During the past 18 months, Assistant Professor of Ecology and Evolution Malin Pinsky has published two papers documenting and exploring the implications of the trend of marine species shifting to cooler waters as a result of climate change. He and his team have found that the shift northward is happening at different rates among the species not because of their biological differences but due to the rate and direction of climate change in their waters. A new website has been created with the data behind this research available to explain how the ecology, business and economics of sport and commercial fishing are connected to the effects of global warming and the difficulty in adapting to the resulting changes. Read more at Rutgers Today.
Lindsay Yoakam used to load her tray in the dining halls at Rutgers with three or four plates: usually soup, salad, dinner and a dessert that she may, or may not, eat… "I was probably throwing out a good amount,” said Yoakam, a senior nutritional sciences major from Mount Laurel… With the cost of food rising 8 to 10 percent a year, dining services eliminated trays this semester at the Neilson, Busch and Livingston dining halls… In addition to saving money and reducing food waste, some students found that eliminating trays led to healthier eating.
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The infrastructure that carries water to your tap is aging and in need of repair. Groups including New Jersey Clean Water Council, New Jersey Future and the American Society for Civil Engineers worry utilities aren’t keeping up with necessary maintenance to water infrastructure…Rutgers research professor Dr. Daniel Van Abs told NJTV News Anchor Mary Alice Williams that New Jersey is not paying the full cost for proper water infrastructure. “Basically what it means that we’re not paying the full cost for our water,” said Van Abs. “We’re paying rates that are lower than what it really requires to maintain our water systems.”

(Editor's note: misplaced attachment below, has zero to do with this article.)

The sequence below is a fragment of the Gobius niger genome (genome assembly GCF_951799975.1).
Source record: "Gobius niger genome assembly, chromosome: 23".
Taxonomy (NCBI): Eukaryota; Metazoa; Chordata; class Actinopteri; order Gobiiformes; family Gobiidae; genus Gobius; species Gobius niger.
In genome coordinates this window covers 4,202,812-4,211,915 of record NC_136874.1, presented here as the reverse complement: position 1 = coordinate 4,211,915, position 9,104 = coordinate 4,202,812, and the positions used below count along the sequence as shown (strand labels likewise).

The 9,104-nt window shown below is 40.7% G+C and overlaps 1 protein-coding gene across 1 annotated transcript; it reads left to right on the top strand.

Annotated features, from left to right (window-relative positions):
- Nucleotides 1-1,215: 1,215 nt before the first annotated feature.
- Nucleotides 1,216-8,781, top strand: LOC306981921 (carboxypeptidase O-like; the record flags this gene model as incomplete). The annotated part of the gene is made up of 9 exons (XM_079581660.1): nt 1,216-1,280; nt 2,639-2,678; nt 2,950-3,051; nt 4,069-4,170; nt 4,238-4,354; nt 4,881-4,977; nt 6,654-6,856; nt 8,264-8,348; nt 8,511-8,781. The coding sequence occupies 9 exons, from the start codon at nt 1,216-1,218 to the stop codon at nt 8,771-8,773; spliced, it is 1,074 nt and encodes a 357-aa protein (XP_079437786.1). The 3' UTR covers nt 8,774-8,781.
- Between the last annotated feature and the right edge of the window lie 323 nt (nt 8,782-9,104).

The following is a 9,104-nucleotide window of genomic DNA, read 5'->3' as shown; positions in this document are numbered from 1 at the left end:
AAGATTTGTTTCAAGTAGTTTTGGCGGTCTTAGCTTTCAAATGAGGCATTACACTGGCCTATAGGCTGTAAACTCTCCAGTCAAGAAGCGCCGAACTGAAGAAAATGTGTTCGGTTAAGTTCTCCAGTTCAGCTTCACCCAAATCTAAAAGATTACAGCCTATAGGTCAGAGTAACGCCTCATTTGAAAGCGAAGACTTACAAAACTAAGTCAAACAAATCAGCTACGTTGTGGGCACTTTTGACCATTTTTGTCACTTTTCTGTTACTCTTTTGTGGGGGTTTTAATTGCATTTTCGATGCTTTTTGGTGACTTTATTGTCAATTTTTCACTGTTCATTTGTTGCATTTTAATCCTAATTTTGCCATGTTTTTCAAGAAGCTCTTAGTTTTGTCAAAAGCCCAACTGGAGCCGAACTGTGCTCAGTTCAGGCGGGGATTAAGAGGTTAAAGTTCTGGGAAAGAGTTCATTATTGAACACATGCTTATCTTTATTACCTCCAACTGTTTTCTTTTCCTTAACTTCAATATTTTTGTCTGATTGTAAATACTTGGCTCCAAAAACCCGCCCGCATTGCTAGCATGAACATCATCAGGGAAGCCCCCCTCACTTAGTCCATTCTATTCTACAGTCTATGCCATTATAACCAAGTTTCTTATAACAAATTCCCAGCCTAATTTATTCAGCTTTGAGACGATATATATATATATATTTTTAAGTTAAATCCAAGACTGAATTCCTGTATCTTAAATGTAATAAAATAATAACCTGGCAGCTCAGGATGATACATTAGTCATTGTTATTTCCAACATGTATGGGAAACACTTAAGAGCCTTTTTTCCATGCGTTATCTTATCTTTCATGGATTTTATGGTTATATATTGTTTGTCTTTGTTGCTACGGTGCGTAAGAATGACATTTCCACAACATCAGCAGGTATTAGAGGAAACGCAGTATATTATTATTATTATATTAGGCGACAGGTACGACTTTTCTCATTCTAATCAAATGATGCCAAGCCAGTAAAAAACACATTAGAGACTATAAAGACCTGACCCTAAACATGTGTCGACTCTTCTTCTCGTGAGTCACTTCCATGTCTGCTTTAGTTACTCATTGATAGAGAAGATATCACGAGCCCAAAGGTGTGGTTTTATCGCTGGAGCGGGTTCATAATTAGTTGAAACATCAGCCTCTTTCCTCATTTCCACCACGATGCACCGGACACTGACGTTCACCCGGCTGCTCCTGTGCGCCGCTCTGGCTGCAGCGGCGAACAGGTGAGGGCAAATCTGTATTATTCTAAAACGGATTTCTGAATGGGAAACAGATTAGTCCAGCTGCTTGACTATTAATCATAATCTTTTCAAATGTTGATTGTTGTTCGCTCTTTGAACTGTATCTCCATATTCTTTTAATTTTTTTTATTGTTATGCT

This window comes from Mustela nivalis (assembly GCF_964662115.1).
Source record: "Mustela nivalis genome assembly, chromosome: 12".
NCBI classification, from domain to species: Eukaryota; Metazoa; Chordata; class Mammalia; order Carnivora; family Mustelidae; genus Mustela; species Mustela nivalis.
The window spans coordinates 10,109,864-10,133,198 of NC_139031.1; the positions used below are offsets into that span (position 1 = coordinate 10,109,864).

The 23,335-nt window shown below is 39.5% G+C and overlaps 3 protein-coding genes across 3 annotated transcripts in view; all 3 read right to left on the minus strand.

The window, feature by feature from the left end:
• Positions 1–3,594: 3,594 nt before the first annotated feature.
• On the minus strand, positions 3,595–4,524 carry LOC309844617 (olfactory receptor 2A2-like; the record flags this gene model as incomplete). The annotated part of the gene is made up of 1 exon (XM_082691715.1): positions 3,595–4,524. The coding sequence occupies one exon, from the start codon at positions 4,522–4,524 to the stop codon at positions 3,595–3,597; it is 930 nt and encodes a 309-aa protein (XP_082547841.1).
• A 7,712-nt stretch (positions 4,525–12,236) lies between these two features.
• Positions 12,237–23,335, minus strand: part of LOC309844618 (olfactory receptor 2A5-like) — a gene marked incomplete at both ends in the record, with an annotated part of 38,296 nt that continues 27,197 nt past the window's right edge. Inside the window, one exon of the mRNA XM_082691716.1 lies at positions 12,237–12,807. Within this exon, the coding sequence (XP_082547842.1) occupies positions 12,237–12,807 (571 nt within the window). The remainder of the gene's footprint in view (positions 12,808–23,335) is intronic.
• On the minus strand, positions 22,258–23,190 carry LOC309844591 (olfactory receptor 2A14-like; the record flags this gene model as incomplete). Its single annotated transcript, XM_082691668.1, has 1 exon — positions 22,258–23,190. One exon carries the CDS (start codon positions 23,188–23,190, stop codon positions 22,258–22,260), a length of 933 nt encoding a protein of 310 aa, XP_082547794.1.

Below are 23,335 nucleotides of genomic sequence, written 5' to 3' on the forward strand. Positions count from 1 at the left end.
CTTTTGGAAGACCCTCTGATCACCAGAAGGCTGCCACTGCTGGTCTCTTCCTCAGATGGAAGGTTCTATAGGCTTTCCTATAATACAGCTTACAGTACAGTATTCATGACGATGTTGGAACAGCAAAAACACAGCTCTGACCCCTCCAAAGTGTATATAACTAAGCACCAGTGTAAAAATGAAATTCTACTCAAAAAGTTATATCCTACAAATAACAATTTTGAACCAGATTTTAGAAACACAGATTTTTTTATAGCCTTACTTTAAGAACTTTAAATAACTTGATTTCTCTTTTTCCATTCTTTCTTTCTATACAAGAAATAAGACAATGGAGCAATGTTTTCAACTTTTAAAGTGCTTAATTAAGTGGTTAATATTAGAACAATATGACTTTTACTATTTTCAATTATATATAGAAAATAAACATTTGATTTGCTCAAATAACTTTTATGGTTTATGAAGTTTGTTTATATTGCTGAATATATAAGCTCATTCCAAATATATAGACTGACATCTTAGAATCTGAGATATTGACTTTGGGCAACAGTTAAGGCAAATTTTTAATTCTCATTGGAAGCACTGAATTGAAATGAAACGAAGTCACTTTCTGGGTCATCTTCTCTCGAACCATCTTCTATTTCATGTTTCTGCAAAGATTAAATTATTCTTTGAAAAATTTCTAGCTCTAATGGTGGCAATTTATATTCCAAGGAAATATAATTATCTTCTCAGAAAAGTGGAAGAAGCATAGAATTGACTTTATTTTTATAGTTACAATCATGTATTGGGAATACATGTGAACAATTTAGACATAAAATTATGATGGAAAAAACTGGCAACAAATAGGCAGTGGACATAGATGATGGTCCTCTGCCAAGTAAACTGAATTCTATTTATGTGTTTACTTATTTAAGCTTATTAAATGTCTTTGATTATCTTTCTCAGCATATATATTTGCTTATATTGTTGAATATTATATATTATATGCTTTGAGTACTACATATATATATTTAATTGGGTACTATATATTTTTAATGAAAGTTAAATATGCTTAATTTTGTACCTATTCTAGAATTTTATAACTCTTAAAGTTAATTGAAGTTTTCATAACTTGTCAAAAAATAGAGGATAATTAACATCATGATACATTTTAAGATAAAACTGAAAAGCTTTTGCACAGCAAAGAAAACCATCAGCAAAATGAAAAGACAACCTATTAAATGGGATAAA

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Global warming continues to heat up the earth, but volcanoes are keeping us just a little cooler. A new paper published in Geophysical Research Letters shows that volcanic eruptions may be part of the reason why the earth isn’t heating up quite as fast as climate models predict…Alan Robock (environmental science professor at Rutgers University), a climate scientist who was not involved in the study but was quoted in the journal’s press release, commended Ridley’s team for using ground and air-based instruments to examine the lower stratosphere in a way that satellite data simply can’t. He said that the new observational methods can potentially help scientists make better climate predictions and create more accurate models in the future.
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Two professors from the School of Environmental and Biological Sciences have received Fulbright Scholar grants for research and teaching abroad next year at institutions in Brazil. Eric Lam in plant biology and pathology will continue his work on improving biofuel production by enhancing plant sources. Daniel Hoffman in nutritional sciences will lead seminars and teach courses that promote an interdisciplinary approach to global health research and education, bridging nutrition and public health with economics, engineering, women’s studies and urban planning. Read more about all seven Rutgers Fulbright Scholars at Rutgers Today.